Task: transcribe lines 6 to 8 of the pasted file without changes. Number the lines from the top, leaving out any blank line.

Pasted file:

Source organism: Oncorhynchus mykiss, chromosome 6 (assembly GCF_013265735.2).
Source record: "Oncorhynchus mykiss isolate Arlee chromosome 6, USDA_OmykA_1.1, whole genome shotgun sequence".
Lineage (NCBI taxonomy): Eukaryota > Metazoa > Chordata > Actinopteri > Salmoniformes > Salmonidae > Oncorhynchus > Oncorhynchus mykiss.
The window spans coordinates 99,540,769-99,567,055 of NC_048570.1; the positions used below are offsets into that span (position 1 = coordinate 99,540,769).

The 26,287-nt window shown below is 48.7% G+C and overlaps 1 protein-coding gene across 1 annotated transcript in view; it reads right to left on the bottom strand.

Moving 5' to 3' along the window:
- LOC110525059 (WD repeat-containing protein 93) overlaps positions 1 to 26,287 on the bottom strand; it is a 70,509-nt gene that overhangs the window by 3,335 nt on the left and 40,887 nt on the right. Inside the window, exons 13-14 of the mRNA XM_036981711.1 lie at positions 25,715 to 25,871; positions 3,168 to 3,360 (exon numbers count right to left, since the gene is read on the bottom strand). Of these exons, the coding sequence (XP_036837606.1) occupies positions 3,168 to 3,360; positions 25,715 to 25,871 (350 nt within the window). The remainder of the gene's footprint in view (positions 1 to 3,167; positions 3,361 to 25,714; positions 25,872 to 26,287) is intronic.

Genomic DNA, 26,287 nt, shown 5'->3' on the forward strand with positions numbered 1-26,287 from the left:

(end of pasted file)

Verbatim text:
Moving 5' to 3' along the window:
- LOC110525059 (WD repeat-containing protein 93) overlaps positions 1 to 26,287 on the bottom strand; it is a 70,509-nt gene that overhangs the window by 3,335 nt on the left and 40,887 nt on the right. Inside the window, exons 13-14 of the mRNA XM_036981711.1 lie at positions 25,715 to 25,871; positions 3,168 to 3,360 (exon numbers count right to left, since the gene is read on the bottom strand). Of these exons, the coding sequence (XP_036837606.1) occupies positions 3,168 to 3,360; positions 25,715 to 25,871 (350 nt within the window). The remainder of the gene's footprint in view (positions 1 to 3,167; positions 3,361 to 25,714; positions 25,872 to 26,287) is intronic.

Genomic DNA, 26,287 nt, shown 5'->3' on the forward strand with positions numbered 1-26,287 from the left: